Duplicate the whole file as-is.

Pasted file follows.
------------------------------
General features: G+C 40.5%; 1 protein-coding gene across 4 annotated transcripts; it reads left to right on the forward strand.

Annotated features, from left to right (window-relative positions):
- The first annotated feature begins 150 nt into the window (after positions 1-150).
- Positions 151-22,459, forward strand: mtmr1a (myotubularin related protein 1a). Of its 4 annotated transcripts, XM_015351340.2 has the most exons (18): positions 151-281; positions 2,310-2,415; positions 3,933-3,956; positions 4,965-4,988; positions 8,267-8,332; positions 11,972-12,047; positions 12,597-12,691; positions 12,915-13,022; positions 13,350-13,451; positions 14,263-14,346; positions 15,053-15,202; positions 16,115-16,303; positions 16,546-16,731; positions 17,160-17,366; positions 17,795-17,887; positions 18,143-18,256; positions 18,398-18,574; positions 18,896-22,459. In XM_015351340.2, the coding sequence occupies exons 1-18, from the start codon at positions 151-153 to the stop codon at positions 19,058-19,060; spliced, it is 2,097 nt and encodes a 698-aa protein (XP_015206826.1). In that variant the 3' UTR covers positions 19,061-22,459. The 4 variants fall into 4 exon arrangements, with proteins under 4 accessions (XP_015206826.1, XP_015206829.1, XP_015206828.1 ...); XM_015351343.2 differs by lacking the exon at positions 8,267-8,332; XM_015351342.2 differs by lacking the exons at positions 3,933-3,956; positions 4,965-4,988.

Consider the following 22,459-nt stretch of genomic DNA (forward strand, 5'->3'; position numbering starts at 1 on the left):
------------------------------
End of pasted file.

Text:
General features: G+C 40.5%; 1 protein-coding gene across 4 annotated transcripts; it reads left to right on the forward strand.

Annotated features, from left to right (window-relative positions):
- The first annotated feature begins 150 nt into the window (after positions 1-150).
- Positions 151-22,459, forward strand: mtmr1a (myotubularin related protein 1a). Of its 4 annotated transcripts, XM_015351340.2 has the most exons (18): positions 151-281; positions 2,310-2,415; positions 3,933-3,956; positions 4,965-4,988; positions 8,267-8,332; positions 11,972-12,047; positions 12,597-12,691; positions 12,915-13,022; positions 13,350-13,451; positions 14,263-14,346; positions 15,053-15,202; positions 16,115-16,303; positions 16,546-16,731; positions 17,160-17,366; positions 17,795-17,887; positions 18,143-18,256; positions 18,398-18,574; positions 18,896-22,459. In XM_015351340.2, the coding sequence occupies exons 1-18, from the start codon at positions 151-153 to the stop codon at positions 19,058-19,060; spliced, it is 2,097 nt and encodes a 698-aa protein (XP_015206826.1). In that variant the 3' UTR covers positions 19,061-22,459. The 4 variants fall into 4 exon arrangements, with proteins under 4 accessions (XP_015206826.1, XP_015206829.1, XP_015206828.1 ...); XM_015351343.2 differs by lacking the exon at positions 8,267-8,332; XM_015351342.2 differs by lacking the exons at positions 3,933-3,956; positions 4,965-4,988.

Consider the following 22,459-nt stretch of genomic DNA (forward strand, 5'->3'; position numbering starts at 1 on the left):